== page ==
Chart by Alex Baumhardt using Oregon Secretary of State data.

But Democratic leaders in Oregon and nationally weren’t willing to take another chance on McLeod-Skinner, especially not after the Capital Chronicle and then Willamette Week reported on complaints from former staff that they endured a hostile environment at work. They said her behavior led to her losing what was otherwise a winnable race in 2022. 

This time, Democratic leaders coalesced around Bynum, a state representative since 2017 who twice beat Chavez-DeRemer in legislative races and promised that she would do so again. 

Oregon’s three female governors, most of the state’s Democratic legislative and congressional organizations and all major endorsing newspapers in the state put their weight behind Bynum. The Democratic Congressional Campaign Committee also backed her candidacy, adding her to its “Red to Blue” list of preferred candidates to flip Republican districts. 

Bynum also raised significantly more than McLeod-Skinner, bringing in more than $1.1 million for her campaign compared to about $700,000 raised by McLeod-Skinner. 

The support paid off for Bynum, who in initial results posted on Tuesday night was beating McLeod-Skinner with nearly 70% of the vote and leading by large margins in all but one county in the district – the sole vote counted from Jefferson County went to McLeod-Skinner. Bynum’s margins were largest in Clackamas County, where she lives, but she was beating McLeod-Skinner by a three-to-two margin in Deschutes County, where McLeod-Skinner built her base. 

“There is so much at stake in this election and we have a choice between a democracy that works for folks here in Oregon, or the dysfunction in Congress that works for no one,” Bynum said in a statement. “Our district cannot afford two more years of an extreme enabler like Lori Chavez-DeRemer, who has gone along with the chaos of her far-right party and proven herself to be a part of the problem in DC at a time when our families need answers more than ever. In Congress, I’ll work to address our growing housing crisis, create good-paying jobs, and bring federal resources home where they belong. And unlike Lori Chavez-DeRemer, I will do everything I can to protect and expand abortion access for Oregon women. The fight for our families and our future starts now – and I’m ready to lead.”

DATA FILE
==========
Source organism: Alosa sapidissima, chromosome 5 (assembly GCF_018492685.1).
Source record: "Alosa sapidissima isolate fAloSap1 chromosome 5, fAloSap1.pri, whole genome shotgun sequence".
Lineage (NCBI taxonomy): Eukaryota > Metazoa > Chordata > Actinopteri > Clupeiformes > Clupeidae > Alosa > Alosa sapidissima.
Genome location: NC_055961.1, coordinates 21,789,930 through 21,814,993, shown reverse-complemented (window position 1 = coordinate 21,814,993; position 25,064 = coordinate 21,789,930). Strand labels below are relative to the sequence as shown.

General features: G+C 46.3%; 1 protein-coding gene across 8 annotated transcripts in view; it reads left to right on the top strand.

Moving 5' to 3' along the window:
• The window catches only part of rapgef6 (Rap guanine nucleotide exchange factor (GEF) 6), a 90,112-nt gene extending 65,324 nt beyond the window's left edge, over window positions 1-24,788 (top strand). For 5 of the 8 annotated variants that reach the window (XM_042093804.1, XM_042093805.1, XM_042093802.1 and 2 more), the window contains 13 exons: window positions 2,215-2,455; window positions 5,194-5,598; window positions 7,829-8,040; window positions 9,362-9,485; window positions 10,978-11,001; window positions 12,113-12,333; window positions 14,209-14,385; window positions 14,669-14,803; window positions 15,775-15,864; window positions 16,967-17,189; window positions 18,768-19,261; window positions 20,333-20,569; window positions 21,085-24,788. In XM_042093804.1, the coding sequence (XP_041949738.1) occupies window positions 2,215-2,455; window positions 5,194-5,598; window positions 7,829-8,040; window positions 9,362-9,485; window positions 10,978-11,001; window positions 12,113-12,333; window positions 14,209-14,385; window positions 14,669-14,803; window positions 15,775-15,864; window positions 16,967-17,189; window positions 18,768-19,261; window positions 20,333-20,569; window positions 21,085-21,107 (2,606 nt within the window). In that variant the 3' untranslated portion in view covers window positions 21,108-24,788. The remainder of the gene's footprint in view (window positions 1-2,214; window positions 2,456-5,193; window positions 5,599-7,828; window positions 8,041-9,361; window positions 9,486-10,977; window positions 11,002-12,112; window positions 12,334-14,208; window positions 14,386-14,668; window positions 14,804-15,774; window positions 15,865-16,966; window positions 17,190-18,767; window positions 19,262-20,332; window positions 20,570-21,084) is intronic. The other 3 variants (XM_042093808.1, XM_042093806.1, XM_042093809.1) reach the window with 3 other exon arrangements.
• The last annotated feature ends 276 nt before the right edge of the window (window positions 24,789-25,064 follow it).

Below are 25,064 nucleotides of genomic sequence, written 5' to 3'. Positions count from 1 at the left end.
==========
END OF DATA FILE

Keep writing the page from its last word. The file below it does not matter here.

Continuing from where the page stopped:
The race has seen a flood of outside money, with close to $1.3 million boosting Bynum and more than $500,000 in ads backing McLeod-Skinner. Last-minute McLeod-Skinner ads, paid for by a newly formed political action committee that has ties to Republican operatives, sparked concerns among Democrats that the GOP was meddling to elect a weaker candidate.

McLeod-Skinner made the same allegations about ads boosting Bynum, including about $475,000 spent by the 314 Action Fund and more than $800,000 from the Mainstream Democrats PAC controlled by LinkedIn co-founder Reid Hoffman.

And while McLeod-Skinner didn’t have much institutional support, she touted grassroots backing from local Democrats, especially in Deschutes County where she had built a strong base during previous campaigns for Congress and secretary of state. 

Oregon Capital Chronicle is part of States Newsroom, a network of news bureaus supported by grants and a coalition of donors as a 501c(3) public charity. Oregon Capital Chronicle maintains editorial independence. Contact Editor Lynne Terry for questions: [email protected]. Follow Oregon Capital Chronicle on Facebook and Twitter.

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Julia Shumway is deputy editor of Oregon Capital Chronicle and has reported on government and politics in Iowa and Nebraska, spent time at the Bend Bulletin and most recently was a legislative reporter for the Arizona Capitol Times in Phoenix. An award-winning journalist, Julia most recently reported on the tangled efforts to audit the presidential results in Arizona.